Twentieth Century

At the turn of the twentieth century, ballet costumes reformed again under the more liberal influence of the Russian choreographer Michel Fokine. Ballerina skirts changed gradually to become knee-length tutus designed to show off the point work and multiple turns, which

Isadora Duncan Sketch

Program featuring Vaslav Nijinsky and Tamara Karsavina. By the end of the nineteenth century, tights were a standard part of the male dancer's ensemble due to the great range of motion they offered. © Gianni Dagli Orti/Corbis. Reproduced by permission.

Program featuring Vaslav Nijinsky and Tamara Karsavina. By the end of the nineteenth century, tights were a standard part of the male dancer's ensemble due to the great range of motion they offered. © Gianni Dagli Orti/Corbis. Reproduced by permission.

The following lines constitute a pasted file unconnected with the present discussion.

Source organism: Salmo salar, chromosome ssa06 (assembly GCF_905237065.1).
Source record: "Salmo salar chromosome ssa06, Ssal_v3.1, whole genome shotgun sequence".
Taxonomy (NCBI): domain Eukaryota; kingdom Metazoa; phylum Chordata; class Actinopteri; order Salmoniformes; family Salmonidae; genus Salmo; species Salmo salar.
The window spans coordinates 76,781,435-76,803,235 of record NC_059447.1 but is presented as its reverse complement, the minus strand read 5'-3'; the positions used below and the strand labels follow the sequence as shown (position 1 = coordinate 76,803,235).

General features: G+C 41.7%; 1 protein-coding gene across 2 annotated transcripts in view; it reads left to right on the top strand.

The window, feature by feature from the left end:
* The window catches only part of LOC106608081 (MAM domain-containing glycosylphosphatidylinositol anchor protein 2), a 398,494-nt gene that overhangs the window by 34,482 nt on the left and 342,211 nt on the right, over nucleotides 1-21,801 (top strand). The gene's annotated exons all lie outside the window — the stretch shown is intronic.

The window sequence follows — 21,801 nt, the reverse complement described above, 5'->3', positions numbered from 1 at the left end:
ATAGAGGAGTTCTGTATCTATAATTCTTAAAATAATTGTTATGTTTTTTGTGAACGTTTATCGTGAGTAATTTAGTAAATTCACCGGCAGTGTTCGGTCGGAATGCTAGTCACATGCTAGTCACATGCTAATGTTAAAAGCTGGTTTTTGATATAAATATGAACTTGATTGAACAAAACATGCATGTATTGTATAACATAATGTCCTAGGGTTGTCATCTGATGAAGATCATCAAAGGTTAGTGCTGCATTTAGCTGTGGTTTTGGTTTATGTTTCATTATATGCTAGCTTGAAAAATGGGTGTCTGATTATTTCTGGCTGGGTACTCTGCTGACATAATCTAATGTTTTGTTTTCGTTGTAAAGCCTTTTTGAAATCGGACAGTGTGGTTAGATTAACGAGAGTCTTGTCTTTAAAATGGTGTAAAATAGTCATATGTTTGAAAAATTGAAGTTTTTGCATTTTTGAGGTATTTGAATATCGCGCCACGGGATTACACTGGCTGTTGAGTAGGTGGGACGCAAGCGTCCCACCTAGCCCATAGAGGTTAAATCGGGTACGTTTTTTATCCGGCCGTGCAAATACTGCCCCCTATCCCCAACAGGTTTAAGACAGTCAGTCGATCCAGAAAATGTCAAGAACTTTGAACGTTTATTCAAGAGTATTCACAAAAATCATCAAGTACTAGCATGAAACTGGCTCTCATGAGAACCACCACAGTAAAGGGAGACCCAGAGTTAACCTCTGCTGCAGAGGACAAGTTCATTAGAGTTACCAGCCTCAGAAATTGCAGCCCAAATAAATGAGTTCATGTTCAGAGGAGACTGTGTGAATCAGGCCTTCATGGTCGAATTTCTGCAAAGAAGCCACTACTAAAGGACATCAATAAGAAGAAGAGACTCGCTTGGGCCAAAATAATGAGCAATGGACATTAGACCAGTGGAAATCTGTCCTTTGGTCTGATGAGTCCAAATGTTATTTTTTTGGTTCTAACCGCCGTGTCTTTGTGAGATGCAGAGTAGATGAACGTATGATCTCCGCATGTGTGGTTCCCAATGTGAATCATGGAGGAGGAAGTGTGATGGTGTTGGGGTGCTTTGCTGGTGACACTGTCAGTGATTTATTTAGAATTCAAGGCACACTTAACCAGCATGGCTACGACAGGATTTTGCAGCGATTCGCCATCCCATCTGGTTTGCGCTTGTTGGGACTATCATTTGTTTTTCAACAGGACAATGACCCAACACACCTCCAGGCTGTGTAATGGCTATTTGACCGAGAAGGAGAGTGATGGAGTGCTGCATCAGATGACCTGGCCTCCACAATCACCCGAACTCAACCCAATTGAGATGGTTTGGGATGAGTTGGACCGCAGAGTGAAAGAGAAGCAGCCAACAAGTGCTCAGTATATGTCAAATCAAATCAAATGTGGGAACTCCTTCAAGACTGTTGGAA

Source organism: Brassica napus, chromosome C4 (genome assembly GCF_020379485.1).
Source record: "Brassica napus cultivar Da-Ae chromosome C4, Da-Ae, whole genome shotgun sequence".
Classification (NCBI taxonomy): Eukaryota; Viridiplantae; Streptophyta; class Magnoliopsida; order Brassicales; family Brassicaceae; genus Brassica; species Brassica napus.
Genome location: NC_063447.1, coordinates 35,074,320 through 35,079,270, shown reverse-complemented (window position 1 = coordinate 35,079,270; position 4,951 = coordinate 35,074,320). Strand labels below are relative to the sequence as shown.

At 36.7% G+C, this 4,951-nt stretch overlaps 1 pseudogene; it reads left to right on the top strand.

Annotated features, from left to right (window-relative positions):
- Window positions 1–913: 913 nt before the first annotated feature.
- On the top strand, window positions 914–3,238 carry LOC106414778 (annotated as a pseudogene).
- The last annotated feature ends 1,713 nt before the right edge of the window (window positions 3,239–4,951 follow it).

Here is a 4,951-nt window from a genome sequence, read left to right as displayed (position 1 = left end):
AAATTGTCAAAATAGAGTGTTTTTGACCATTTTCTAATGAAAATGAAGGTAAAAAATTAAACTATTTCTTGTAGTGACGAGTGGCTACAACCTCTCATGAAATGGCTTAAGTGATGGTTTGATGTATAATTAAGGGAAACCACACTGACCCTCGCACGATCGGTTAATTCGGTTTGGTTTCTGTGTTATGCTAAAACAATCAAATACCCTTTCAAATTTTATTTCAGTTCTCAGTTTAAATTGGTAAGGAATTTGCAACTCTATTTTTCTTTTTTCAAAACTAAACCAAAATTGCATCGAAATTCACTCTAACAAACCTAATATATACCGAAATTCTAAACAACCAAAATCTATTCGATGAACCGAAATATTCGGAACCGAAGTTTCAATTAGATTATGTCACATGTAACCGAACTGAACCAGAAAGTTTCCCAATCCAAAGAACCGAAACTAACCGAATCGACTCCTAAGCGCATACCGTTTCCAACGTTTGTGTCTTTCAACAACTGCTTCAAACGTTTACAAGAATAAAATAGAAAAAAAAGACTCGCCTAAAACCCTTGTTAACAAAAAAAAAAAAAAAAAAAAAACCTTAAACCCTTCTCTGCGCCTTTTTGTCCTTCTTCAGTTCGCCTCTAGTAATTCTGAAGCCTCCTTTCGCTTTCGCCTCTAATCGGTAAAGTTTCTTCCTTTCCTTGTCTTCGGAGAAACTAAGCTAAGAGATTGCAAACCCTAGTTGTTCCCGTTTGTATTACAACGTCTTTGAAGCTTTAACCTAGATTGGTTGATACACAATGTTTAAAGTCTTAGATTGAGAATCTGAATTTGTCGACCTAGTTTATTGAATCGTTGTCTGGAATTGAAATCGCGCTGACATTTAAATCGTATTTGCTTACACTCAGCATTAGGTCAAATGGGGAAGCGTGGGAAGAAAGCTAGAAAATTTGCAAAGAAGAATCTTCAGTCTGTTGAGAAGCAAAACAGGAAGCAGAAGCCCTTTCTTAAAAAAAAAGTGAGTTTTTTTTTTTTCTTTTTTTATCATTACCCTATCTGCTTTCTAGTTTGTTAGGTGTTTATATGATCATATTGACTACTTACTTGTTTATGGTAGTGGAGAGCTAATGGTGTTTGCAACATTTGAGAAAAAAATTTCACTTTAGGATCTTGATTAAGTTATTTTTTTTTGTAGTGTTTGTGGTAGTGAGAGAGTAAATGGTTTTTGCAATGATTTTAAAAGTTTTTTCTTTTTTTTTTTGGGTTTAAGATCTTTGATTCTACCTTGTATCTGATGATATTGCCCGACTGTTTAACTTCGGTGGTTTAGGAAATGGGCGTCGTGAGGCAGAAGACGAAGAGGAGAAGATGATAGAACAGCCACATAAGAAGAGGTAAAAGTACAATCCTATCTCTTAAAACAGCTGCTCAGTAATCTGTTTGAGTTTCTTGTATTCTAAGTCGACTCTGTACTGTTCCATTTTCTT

formed the focus of dance practice. The dancer Isadora Duncan freed ballerinas from corsets and introduced a revolutionary natural silhouette. The Russian impresario and producer Serge Diaghilev marked this era with his creative innovations, and professional costumers like Alexandre Benois and Léon Bakst demonstrated, in performances such as Schéhérezade (1910), that the influence of Orientalism had spread from fashion to the stage and vice versa. Indeed, fashion designers like Jean Poiret had already used the tunic shape taken up by dancers in the prewar era, and, in the 1920s, costume designers updated classical Russian story ballets with exotic tunics and veils wrapped around the body. Ballet dancers were dressed in loose tunics, harem pants, and turbans, rather than in the established tutu and feather headdress. Instead of discreet pastel colors vibrant shades, such as yellow, orange, or red, often in wild patterns, gave an unprecedented visual impression of exciting exoticism to the spectator.

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